So what do you know? As soon as I start going off about cookie-cutter female roles, here comes Charlyne Yi to blow them all out of the water. Maybe that's because she plays herself, mostly, in the pseudo-documentary Paper Heart, and she is completely adorable (as long as you adore comedic, inquisitive, goofy, self-effacing tomboys who still giggle at the mention of sex and are totally grossed out by kissing and love). The story begins as her friend Nick Jasonovec -- who is the director in real life but in the film is played by the amiable and crush-worthy Jake Johnson -- convinces her to explore her aversion to all things amorous and erotic by touring the country to find true-life romantics: married couples who have been together for 30 years, older bachelors contemplating the one who got away, a rough-and-tumble Harley gang spouting wisdom gained on the open road, etc. It seems Nick believes, deep down, that through this experience Charlyne will get over her neurotic nerves and just admit she wants to be in love like everybody else.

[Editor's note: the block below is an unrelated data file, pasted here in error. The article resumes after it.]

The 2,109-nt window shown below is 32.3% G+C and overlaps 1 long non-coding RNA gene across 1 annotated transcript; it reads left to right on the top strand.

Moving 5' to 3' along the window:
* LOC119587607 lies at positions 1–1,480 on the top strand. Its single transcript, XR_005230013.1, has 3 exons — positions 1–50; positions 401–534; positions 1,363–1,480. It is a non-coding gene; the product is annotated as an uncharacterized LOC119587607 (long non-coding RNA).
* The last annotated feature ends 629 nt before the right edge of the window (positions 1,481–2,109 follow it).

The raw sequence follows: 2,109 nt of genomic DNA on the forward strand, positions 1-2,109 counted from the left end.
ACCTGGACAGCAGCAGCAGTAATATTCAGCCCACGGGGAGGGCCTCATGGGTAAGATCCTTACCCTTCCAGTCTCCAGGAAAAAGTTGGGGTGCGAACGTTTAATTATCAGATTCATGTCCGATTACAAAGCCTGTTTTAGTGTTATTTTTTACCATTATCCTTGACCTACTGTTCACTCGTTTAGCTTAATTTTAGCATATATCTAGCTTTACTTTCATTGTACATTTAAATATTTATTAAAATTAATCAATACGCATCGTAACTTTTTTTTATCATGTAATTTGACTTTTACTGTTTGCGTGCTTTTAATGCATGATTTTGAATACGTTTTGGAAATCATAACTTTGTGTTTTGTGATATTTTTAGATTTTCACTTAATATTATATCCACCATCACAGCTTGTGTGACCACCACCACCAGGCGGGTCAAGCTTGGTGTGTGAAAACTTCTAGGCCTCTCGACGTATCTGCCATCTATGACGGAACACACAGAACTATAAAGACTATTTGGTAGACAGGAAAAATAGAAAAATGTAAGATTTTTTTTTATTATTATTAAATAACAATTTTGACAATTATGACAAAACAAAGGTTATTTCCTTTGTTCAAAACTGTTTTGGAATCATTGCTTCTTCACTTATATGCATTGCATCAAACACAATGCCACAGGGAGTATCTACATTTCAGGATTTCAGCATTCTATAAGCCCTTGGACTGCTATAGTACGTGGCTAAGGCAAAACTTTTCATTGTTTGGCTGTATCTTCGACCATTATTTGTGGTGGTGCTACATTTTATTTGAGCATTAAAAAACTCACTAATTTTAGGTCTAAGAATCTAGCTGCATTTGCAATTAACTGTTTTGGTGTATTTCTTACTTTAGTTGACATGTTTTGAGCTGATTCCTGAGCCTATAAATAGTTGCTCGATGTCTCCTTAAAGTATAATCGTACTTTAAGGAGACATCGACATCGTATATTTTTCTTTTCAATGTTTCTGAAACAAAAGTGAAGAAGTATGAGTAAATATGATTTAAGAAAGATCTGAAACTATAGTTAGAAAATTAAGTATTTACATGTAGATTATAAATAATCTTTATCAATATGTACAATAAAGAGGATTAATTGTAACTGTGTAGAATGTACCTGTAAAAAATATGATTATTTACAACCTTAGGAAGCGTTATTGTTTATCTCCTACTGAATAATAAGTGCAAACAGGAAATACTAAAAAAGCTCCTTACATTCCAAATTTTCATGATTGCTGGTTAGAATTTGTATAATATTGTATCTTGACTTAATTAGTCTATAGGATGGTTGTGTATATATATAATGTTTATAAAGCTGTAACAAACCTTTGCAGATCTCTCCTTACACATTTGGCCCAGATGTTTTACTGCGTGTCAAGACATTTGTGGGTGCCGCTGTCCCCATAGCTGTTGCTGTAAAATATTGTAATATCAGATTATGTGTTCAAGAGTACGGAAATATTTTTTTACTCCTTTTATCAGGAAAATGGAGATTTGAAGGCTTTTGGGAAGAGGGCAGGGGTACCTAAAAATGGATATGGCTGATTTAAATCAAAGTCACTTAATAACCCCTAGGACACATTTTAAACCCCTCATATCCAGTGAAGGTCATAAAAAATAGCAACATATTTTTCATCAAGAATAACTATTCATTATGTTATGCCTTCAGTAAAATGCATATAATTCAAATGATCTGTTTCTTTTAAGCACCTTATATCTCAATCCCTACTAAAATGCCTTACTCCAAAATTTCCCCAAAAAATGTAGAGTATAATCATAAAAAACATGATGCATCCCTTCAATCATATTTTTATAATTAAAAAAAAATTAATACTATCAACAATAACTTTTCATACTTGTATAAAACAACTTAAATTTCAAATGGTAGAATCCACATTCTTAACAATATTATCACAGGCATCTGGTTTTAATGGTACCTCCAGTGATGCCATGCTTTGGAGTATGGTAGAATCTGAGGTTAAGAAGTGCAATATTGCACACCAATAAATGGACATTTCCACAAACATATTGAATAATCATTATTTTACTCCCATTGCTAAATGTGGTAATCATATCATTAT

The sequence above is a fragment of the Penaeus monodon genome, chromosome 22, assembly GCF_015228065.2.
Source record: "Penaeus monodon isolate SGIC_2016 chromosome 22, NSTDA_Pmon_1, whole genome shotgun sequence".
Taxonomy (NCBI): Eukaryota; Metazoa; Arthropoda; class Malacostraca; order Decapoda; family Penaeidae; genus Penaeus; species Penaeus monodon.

His hopes rise even higher when they encounter Michael Cera, either being himself or playing the character he always plays (who can tell them apart anyhow?). Cera is exactly the type of bashful nerd that can take a beating, the kind that secretly wants a girl to reject him so he can use his best asset -- persistence -- to win her over. It's not exactly happily ever after though, especially as Nick and Charlyne decide the budding romance has become a vital part of her journey and they must film everything at all times.
Despite the partially scripted sarcasm and awkwardness, all the actors in Paper Heart know exactly how cute we'll find them; but this is no reason not to enjoy it. Side by side with the actual cuteness of the real-life couples interviewed, and the crafty puppets and dioramas used to tell their stories, the film is aesthetically well compiled and more or less convincing. Charlyne and Michael, a real-life couple until their unfortunately timed recent break-up, charm each other the way two nerds are supposed to -- through goofy songs and drawings, silly puns and jokes gone awry, blushing and snorting through it all. It could easily be a Geek Girls Unite! moment, but the collaborators are just clever enough to leave the obvious questions aside (like maybe Charlyne doesn't believe in love because most boys don't like girls who only wear hoodies and apparently need a shower? Maybe she wasn't hugged enough as a child?). Instead they leave you to absorb the real lesson: no one should compromise how they want to be loved. True love happens on your own terms, even if not your timeline.
Paper Heart opens nationwide on Friday, August 7th.
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